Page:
film next to it where the creation of the fake was explained.

Now, can you imagine what you can learn from such an

experience? First, we learned that when you cut into a

canvas, the canvas opens a bit but then closes again. If you

hang it on a wall, you can’t see anything, you just see a black

line. So, what did Fontana do to open the cuts? He cheated,

of course, he had to cheat. One of the possibilities he had

was to wedge the cut canvas on an iron wire at the back

of the canvas to keep the cut in the painting open. There

are other possibilities too. So, this is already interesting,

because that’s something you can’t learn in a book or from a


And the second thing which was even more interesting is

that, if you have a fake, you can do whatever you like with

that fake. If it’s a real painting, you can’t even touch it. You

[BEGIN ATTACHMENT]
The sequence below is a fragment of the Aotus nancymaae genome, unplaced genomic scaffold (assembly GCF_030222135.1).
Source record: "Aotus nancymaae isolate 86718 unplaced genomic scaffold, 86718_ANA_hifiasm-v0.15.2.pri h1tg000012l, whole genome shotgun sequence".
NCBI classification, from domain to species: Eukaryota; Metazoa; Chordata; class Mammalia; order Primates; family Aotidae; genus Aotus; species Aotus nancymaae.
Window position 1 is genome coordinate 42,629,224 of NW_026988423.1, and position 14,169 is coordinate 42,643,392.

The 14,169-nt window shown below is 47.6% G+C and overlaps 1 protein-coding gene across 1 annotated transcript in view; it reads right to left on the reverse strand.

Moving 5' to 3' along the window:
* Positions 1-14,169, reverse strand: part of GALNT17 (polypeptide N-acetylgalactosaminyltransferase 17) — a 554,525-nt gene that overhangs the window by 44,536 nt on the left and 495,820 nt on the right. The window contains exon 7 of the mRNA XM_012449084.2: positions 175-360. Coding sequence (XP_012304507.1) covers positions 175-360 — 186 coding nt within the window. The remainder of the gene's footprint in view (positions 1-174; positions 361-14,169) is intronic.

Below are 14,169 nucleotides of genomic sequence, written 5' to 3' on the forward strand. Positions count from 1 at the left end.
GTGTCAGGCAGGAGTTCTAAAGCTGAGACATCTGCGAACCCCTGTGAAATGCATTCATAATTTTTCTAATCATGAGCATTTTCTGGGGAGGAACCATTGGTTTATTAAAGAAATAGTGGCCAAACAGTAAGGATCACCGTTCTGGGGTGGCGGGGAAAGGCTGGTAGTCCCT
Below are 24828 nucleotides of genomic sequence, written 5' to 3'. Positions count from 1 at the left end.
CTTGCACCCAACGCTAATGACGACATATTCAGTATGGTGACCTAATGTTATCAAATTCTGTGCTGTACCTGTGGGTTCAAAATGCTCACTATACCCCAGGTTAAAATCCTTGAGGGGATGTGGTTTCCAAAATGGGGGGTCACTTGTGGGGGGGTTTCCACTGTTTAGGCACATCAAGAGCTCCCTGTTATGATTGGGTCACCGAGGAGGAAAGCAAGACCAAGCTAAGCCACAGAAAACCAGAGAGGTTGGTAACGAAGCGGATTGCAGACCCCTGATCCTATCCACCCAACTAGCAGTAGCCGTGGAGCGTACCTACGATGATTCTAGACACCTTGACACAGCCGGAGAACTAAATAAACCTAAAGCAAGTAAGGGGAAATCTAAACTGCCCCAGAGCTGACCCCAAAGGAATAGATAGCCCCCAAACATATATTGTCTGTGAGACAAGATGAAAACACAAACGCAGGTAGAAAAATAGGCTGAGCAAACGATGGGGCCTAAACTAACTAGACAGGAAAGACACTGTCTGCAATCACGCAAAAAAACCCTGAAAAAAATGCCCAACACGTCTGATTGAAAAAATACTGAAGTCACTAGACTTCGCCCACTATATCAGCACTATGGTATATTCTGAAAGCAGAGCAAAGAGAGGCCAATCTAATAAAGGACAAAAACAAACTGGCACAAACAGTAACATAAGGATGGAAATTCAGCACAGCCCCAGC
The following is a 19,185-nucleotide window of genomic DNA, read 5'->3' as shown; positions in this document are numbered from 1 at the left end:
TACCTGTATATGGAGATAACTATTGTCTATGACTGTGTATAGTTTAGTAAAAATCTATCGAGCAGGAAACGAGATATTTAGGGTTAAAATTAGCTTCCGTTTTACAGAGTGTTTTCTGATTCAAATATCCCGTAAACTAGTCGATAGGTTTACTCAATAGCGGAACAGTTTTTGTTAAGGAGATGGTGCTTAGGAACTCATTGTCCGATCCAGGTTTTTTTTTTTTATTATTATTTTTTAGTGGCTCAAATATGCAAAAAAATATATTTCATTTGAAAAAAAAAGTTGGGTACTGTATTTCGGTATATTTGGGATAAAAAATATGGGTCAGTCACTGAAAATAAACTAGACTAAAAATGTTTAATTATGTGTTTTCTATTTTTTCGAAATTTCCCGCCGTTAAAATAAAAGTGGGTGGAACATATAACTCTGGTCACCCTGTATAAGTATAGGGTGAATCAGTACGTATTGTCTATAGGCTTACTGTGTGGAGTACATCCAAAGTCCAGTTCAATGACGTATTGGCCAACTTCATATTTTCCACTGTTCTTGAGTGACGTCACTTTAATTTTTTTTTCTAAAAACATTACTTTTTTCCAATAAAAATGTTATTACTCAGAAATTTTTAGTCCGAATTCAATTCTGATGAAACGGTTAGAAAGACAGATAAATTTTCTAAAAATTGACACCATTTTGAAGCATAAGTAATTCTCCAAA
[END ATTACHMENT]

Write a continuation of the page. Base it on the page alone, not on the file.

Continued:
need to put on gloves and ask a conservator to manipulate

it. If you have a fake, you can move it from the wall anytime,

and since I always had a battery of master students in my

exhibition to explain it to the visitors, they kept taking it off

the wall. And why did they take it off the wall? Well, if you

move the fake Fontana from the wall you get unexpected

fantastic experiences … the light comes from the back

and the whole three-dimensional structure lights up. Then

you understand why those paintings are called “Concetto

Spaziale”, a spatial concept, because it’s not about painting

anymore, it’s about the third dimension, and it’s no

longer confined to two dimensions. It was a quite mystical

experience that Fontana had and that mystical experience

was born out of an iconoclastic idea directed against

American abstract art.

Isn’t that fantastic? You see, for me, those are new fields

of research. This enlarged field of art historical research is

being opened up precisely because we aren’t in a classroom

anymore but we’re in a museum and we can deal with those

works directly.

So, if I understand you well, it’s your research

methodology that bridges gaps. You are not just

making an exhibition, but you and the involved